“(Cape Town and Hong Kong) was the first overseas race, the incident in Lydden Hill, obviously the fire, so there were couple of drawbacks, but we still absolutely believe that the sport is great. It has everything that especially, I believe younger generations are also looking for, with very short races, always action, and head-to-head racing, etc.”
“What do we need to make it bigger, make it larger? I think we are on the right track at the moment. We saw a growing field already this season. Again, the fire from Lydden was problematic. I think appointing Mattias Ekström, as our sports director will make us progress and look towards a brighter future. As he has many, many ideas, obviously many contacts, not only to manufacturers, but also the existing teams. It's really fun working with him. So, I'm not worried, but I know we have some more work to do,” he added.
|The first-ever Asian pacific round of the World Rallycross Championship in Hong Kong.
PHOTO CREDIT: Red Bull Content Pool
Dirks believes that it’s essential to “keep some of the iconic locations in Europe, like Höljes" because, “as you know, there are 79 people living in Höljes, Sweden, and when we visit there are 25,000 spectators. It's just unbelievable! But we also see a future in city centres, and we are very much looking forward now to the first ever city centre race in our history in Hong Kong. We also have so much potential now that we are a sustainable championship.”
He adds that the championship “could look into ice races, but as I said, cities are very, very important, alongside maybe festivals, etc. So there are certain ideas where we could run and working on different ideas.”
In addition to bringing new ideas, and a format change to the world championship, Rallycross Promoter along with sister company WRC Promoter introduced an OTT (over-the-top) streaming service for avid rallycross and rallying fans – Rally.tv.
Some would argue that watching or streaming World RX has become challenging, if not difficult, as it’s hidden behind a paywall, but Dirks says that's “not true” citing “yes, we have our own OTT channel, which is Rally.tv, and I believe that it is a fantastic model for the future, as we show WRC and Rallycross. So, we have over 30 weekends per year where rally fans can watch the action.”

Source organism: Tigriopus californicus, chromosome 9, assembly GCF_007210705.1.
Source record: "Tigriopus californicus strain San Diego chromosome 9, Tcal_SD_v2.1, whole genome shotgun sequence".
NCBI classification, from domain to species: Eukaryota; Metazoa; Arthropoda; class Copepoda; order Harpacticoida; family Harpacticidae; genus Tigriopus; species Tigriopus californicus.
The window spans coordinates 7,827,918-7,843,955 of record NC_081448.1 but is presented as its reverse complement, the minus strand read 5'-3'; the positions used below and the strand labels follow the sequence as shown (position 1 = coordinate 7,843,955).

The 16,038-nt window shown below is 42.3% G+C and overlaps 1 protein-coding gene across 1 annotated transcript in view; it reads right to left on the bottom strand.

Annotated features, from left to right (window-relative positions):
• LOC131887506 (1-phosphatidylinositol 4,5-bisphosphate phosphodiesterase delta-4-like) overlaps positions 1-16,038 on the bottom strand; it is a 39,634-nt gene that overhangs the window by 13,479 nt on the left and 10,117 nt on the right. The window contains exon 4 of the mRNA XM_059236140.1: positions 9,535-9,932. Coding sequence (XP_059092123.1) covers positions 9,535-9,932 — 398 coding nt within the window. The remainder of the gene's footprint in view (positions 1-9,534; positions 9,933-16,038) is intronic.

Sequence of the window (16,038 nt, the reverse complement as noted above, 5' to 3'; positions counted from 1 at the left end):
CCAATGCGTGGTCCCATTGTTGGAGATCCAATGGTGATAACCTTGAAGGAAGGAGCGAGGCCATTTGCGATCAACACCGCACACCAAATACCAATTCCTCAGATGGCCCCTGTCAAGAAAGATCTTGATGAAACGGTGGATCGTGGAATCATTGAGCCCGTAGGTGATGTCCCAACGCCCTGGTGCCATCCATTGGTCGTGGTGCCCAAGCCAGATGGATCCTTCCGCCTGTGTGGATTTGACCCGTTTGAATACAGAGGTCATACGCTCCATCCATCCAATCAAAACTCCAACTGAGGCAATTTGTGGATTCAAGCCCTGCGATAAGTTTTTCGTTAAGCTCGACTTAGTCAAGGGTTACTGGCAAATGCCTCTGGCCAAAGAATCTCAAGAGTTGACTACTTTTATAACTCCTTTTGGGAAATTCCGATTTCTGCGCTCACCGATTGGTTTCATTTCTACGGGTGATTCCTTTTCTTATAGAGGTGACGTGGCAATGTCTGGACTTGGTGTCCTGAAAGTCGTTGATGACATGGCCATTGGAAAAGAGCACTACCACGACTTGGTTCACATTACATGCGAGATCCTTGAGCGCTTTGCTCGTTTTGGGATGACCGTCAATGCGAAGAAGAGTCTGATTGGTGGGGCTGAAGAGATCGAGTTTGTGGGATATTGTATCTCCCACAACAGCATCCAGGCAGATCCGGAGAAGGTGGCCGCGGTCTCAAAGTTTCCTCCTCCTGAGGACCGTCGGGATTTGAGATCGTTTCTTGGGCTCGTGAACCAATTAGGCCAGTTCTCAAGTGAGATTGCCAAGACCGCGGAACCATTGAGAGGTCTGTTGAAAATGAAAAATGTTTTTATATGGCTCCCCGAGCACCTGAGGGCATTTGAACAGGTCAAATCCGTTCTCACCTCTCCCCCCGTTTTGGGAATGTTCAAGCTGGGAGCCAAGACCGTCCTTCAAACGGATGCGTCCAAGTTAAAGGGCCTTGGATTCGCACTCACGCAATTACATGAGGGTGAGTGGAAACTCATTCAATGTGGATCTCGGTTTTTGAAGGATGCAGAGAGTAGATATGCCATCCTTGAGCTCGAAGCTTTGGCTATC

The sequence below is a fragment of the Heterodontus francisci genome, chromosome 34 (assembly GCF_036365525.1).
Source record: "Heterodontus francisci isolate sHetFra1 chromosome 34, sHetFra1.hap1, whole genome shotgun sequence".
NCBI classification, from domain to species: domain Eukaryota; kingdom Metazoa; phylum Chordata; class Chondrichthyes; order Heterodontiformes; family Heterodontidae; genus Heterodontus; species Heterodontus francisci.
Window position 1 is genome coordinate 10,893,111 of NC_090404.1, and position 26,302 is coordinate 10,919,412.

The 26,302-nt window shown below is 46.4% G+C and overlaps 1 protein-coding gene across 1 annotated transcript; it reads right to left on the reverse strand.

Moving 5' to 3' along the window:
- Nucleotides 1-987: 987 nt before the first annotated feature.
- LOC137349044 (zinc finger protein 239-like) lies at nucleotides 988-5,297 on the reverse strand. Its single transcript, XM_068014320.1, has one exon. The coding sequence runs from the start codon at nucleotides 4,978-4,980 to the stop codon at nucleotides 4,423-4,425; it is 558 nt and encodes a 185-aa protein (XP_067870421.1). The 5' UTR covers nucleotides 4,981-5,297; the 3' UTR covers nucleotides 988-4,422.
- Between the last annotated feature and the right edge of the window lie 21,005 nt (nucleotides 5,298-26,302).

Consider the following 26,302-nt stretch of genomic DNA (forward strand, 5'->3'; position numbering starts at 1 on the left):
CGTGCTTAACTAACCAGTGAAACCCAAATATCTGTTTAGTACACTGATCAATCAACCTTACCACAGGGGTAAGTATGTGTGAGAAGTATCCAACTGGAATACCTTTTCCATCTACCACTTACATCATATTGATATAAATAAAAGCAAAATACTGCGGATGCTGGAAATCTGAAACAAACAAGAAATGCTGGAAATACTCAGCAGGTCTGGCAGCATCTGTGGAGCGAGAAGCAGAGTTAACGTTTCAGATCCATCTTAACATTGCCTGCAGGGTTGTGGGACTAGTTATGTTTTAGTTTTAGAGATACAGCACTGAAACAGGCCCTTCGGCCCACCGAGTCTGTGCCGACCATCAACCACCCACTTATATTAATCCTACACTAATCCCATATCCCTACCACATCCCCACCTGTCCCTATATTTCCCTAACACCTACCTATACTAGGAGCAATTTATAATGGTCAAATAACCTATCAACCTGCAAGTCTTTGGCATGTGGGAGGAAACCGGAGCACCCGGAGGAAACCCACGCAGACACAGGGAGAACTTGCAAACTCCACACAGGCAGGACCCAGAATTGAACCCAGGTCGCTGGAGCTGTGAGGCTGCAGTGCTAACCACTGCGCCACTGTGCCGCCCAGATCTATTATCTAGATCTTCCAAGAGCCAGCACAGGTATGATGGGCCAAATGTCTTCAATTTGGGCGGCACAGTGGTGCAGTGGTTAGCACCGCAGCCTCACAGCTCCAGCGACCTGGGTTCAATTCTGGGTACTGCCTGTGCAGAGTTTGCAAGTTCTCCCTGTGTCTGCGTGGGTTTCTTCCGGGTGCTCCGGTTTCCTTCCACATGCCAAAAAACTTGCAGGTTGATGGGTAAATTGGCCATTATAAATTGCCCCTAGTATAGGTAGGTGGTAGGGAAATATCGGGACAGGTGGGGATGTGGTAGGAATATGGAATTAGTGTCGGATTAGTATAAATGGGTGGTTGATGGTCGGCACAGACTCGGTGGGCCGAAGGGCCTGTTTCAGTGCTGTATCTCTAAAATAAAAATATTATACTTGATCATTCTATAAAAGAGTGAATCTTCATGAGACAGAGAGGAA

“On the other hand, we do sell the rights to broadcasters all around the world. And in South Africa (in particular), we have broadcasters carrying live coverage. So, it's definitely not our model to just put everything behind closed doors. But we do absolutely believe in Rally.tv. We also believe in working together with nationwide and worldwide channels all around the world. And for example, even this year already, all the races are shown live on SVT in Sweden,” he added.
As the championship continues on an upward trajectory, with a promoter focused on the success and growth of the series. The sustainability, and use of electric powertrains, should be a draw factor for manufacturers who are looking to develop their powertrain technologies for future implementation on our roads.
“I absolutely believe that we are at the point of bringing manufacturers. I mean, especially when you look into EV, I think World Rallycross is a showcase for what an electric cars can actually do. You can go flat out and really can show that it is more than just small cars running through the city, that actually even motorsport is fantastic using EV technology,” Arne Dirks explains.
|UK's Patrick O'Donovan makes strong case for rookis, as he achieves a podium on debut in Hong Kong.
PHOTO CREDIT: Red Bull Content Pool
Dirks says that “we need to make the sport cheaper”.
“It is absolutely our ambition that if you win the RX2 competition, which is a series for younger drivers to develop their talents. That you have the chance to step up into World Rallycross, but at the moment, that is a massive step to make,” he explains. “We had a couple of talks with the former RX2e winner, and it wasn't possible. So, we need to work on making this sport and especially World RX cheaper to compete in.”
As a new season fast approaches, there is no information regarding the Lydden Hill investigation, however, the FIA World Motor Sport Council, who met in Baku earlier this month, announced that sustainably-fuelled combustion-engined (ICE) cars would now be eligable to contest the pinnacle of rallycross for the first time since 2021, on equal terms with EV's, in what the championship has billed the "Battle of Technologies", which heralds a new era for World Championship.
*Italicized number included for competition to WIN a cap signed by all the World RX starts. Stay tuned to @JunaidSamodien_ on X, and Slipstream SA on Facebook for more information.